Also known as the Australian cattle dog or Queensland heeler, blue heelers -- which also come in a red variety -- are ranked in the top 10 on Stanley Coren's scale of working intelligence in his book, "The Intelligence of Dogs." This intelligence combined with a high energy level necessitates engaging your heeler pup in activities that involve both his mind and body, lest he develop destructive games of his own.
Bred to herd cattle, heelers take naturally to outdoor activity. The short bursts of intense speed needed to head off a stray bovine make them well-suited for chasing and learning to fetch a ball, disc or other objects. Irregularly shaped rubber toys bounce erratically, mimicking the evasive movements a heeler might expect in his natural line of work. You can start your heeler puppy with a small ball made of hard rubber, a miniature disc or a ball with a handle or rope that he's able to grasp in his mouth. Give him a small treat each time he brings it back to you until he has the hang of the game. While walks, jogs and bike rides are good ways to burn off energy, your heeler is not naturally inclined toward maintaining high energy over a long distance, so work to increase his endurance gradually.
Heelers herd cattle by nipping at their heels and can naturally develop the urge to nip at human heels as well. Heel-biting should be discouraged from the time your pup comes home, calmly using the word "no" or another sound you make to show disapproval. You can help satisfy the urge to use his mouth by providing sturdy toys in different textures, tastes and shapes. Beef bones, hard rubber toys, antlers and puzzle toys can provide hours of enjoyment for your dog. Toys that produce sound are especially enticing to heelers, but some heelers will try to remove the sound-producing device and can choke on a squeaker or chunks of rubber. If you let your dog chew rawhide, pork bones or other items he can break down with his teeth, stay close to make sure he doesn't choke or get a splinter lodged in his throat.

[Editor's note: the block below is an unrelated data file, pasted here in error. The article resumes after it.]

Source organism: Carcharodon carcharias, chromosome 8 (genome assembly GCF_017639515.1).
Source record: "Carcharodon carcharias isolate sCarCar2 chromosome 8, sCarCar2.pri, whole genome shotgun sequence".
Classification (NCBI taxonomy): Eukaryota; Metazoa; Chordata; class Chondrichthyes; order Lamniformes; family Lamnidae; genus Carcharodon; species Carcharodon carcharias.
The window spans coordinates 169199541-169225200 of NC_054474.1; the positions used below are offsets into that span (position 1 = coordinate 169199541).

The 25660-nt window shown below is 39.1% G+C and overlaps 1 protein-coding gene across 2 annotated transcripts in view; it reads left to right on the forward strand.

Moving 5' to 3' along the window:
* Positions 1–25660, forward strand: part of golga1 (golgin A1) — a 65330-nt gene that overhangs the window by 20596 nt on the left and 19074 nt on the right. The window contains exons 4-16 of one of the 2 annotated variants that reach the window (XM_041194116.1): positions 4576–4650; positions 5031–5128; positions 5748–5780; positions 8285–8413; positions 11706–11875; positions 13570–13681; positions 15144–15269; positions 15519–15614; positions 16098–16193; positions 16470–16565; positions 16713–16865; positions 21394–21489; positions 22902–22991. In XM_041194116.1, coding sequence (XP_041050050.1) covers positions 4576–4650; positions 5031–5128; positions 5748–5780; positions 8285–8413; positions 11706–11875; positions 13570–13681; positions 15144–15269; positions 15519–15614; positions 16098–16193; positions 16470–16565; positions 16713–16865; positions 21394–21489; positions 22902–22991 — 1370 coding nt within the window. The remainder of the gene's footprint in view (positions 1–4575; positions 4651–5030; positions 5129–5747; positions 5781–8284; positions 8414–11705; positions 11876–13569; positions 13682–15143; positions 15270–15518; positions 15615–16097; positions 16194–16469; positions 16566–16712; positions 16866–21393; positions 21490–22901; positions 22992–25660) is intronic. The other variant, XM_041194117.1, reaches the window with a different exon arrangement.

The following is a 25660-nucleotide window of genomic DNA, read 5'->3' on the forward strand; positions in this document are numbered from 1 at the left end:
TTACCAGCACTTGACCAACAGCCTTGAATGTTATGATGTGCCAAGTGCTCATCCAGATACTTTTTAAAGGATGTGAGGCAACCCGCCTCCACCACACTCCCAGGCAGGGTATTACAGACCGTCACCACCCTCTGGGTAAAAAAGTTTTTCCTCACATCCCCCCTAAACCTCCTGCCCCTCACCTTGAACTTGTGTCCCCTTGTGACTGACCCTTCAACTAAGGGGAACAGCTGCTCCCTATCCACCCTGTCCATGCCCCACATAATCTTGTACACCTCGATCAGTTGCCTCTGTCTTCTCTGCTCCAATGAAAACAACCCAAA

Cattle dogs need to take cues from a distance from their handlers, with blue heelers especially attentive to their owner's body language and easily trained to subtle hand signals or body movements. Your heeler will find fulfillment in performing a "job" for you and will be happy engaging his mind to learn commands beyond the usual "sit," "lie down" and "come." The possibilities are limitless and blue heeler owners have taught their dogs to surf, sing, dance, fetch the newspaper and "whistle at the ladies." Use a subtle hand signal in conjunction with a verbal command and you will be able to amaze your friends as your dog seemingly reads your mind when responding to a subtle hand gesture.
One of the best activities for your heeler is to socialize with members of his own species. Take your puppy to a dog park after he's 16 weeks old and has received all his vaccinations. Some parks have a separate area for smaller dogs, which is where you should head when your pup is young and inexperienced so he's not injured by an overenthusiastic larger breed. Human socialization is also ideal, as heelers are naturally suspicious of strangers and grow more so as they age. Take your pup to join you at a dog-friendly open-air cafe, join a group of people who hike with pets and take him with you wherever dogs are allowed. He'll learn to pick up social cues from humans and relax in the presence of non-threatening strangers, reserving his protective instincts for when you may actually be in danger.
Indulging her passion for vacation vagary through the written word on a full-time basis since 2010, travel funster Jodi Thornton-O'Connell guides readers to the unexpected, quirky, and awe-inspiring.